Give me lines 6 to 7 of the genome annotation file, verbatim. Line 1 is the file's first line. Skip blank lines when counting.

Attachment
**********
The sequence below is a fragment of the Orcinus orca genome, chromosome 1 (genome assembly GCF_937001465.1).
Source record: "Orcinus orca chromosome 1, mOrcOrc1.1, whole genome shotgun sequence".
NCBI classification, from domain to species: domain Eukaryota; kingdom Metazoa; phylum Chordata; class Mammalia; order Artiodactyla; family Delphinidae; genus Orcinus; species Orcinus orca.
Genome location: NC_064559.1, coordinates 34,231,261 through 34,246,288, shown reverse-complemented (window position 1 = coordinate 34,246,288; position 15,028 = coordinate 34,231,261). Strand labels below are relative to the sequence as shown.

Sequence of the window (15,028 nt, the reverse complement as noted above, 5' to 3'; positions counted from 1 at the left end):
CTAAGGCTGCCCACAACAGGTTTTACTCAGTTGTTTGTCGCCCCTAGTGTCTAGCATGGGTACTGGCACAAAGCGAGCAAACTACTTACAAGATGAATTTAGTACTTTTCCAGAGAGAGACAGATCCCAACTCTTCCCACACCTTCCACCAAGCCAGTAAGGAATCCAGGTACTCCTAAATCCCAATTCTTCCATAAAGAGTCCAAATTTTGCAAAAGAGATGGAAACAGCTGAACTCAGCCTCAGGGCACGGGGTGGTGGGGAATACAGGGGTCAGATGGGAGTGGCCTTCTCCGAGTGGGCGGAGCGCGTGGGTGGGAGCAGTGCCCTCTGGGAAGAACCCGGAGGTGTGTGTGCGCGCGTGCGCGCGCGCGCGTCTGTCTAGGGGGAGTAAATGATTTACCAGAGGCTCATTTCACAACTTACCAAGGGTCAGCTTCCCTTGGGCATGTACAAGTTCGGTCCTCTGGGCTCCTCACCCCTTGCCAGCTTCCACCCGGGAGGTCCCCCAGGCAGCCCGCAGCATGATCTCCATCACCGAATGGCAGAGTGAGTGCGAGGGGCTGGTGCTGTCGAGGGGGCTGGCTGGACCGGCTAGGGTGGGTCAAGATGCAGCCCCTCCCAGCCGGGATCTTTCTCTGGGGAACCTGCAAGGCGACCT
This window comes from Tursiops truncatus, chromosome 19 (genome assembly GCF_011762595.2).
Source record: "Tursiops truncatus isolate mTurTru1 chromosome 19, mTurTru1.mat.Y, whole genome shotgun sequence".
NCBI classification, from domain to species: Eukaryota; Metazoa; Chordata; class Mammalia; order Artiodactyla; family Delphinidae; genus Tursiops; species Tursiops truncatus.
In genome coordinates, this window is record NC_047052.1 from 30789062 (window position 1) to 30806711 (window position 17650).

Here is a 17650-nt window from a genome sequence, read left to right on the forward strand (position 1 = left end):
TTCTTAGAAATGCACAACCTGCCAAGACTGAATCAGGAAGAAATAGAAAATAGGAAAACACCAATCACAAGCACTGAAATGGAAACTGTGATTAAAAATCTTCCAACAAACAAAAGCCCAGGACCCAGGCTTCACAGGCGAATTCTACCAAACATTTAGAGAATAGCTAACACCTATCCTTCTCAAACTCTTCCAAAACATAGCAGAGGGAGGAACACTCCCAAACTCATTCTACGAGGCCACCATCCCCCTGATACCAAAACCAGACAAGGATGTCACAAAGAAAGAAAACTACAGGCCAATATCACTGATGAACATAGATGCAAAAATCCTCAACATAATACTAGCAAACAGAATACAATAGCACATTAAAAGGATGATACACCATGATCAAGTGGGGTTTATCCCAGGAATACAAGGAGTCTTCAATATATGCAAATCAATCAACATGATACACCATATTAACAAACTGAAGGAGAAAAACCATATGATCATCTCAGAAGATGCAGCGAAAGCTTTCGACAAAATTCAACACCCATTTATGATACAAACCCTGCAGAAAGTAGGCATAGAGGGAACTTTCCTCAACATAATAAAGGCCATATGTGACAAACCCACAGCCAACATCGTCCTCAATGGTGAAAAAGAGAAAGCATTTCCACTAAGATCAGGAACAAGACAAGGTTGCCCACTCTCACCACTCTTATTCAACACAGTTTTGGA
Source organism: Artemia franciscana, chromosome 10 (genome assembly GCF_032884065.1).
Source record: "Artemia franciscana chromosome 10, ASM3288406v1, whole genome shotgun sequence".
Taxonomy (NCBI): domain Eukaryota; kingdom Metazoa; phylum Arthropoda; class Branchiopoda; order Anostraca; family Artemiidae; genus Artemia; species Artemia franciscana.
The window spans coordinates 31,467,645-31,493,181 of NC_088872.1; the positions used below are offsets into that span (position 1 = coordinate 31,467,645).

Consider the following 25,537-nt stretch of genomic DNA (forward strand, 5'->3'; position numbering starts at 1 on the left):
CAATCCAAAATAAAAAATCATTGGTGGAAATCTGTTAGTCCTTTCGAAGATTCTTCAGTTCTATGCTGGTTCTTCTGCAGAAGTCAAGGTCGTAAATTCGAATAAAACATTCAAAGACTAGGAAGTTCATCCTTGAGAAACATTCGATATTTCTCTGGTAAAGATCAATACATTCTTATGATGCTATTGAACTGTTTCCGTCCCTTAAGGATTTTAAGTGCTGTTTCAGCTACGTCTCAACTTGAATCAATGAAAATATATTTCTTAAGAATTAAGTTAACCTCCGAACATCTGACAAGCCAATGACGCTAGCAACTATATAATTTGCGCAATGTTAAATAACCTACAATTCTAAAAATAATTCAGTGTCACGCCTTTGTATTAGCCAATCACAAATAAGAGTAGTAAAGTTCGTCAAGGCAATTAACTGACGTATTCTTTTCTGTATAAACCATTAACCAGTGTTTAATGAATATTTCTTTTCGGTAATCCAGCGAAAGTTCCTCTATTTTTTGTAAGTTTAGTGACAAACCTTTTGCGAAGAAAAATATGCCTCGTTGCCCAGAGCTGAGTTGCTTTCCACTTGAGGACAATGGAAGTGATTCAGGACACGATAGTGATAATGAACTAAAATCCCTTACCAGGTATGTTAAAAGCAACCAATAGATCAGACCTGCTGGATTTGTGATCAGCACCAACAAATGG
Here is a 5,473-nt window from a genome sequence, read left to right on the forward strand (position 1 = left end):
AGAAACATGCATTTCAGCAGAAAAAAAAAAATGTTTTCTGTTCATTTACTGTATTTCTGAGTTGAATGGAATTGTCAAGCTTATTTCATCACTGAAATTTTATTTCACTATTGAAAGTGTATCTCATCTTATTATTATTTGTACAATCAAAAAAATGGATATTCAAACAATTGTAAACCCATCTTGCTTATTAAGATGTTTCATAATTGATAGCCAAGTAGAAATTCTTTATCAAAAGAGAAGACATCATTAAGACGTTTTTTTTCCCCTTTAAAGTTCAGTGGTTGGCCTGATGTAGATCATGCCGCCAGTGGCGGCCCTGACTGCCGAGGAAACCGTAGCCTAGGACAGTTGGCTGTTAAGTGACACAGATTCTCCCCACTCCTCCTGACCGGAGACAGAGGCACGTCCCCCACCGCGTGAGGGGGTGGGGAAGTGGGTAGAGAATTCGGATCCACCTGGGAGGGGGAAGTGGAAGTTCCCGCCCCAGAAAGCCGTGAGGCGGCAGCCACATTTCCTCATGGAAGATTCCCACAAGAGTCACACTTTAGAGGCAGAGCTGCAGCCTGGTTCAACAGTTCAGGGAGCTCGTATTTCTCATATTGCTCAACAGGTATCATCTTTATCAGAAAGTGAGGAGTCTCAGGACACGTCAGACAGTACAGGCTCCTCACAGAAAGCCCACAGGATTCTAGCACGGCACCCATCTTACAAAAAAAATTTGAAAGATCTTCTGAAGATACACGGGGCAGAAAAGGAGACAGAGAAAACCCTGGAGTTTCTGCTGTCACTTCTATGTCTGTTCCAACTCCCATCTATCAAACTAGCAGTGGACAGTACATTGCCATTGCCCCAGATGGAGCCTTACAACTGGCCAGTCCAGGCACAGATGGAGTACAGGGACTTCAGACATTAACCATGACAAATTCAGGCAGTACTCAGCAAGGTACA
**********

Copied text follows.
CTAAGGCTGCCCACAACAGGTTTTACTCAGTTGTTTGTCGCCCCTAGTGTCTAGCATGGGTACTGGCACAAAGCGAGCAAACTACTTACAAGATGAATTTAGTACTTTTCCAGAGAGAGACAGATCCCAACTCTTCCCACACCTTCCACCAAGCCAGTAAGGAATCCAGGTACTCCTAAATCCCAATTCTTCCATAAAGAGTCCAAATTTTGCAAAAGAGATGGAAACAGCTGAACTCAGCCTCAGGGCACGGGGTGGTGGGGAATACAGGGGTCAGATGGGAGTGGCCTTCTCCGAGTGGGCGGAGCGCGTGGGTGGGAGCAGTGCCCTCTGGGAAGAACCCGGAGGTGTGTGTGCGCGCGTGCGCGCGCGCGCGTCTGTCTAGGGGGAGTAAATGATTTACCAGAGGCTCATTTCACAACTTACCAAGGGTCAGCTTCCCTTGGGCATGTACAAGTTCGGTCCTCTGGGCTCCTCACCCCTTGCCAGCTTCCACCCGGGAGGTCCCCCAGGCAGCCCGCAGCATGATCTCCATCACCGAATGGCAGAGTGAGTGCGAGGGGCTGGTGCTGTCGAGGGGGCTGGCTGGACCGGCTAGGGTGGGTCAAGATGCAGCCCCTCCCAGCCGGGATCTTTCTCTGGGGAACCTGCAAGGCGACCT
This window comes from Tursiops truncatus, chromosome 19 (genome assembly GCF_011762595.2).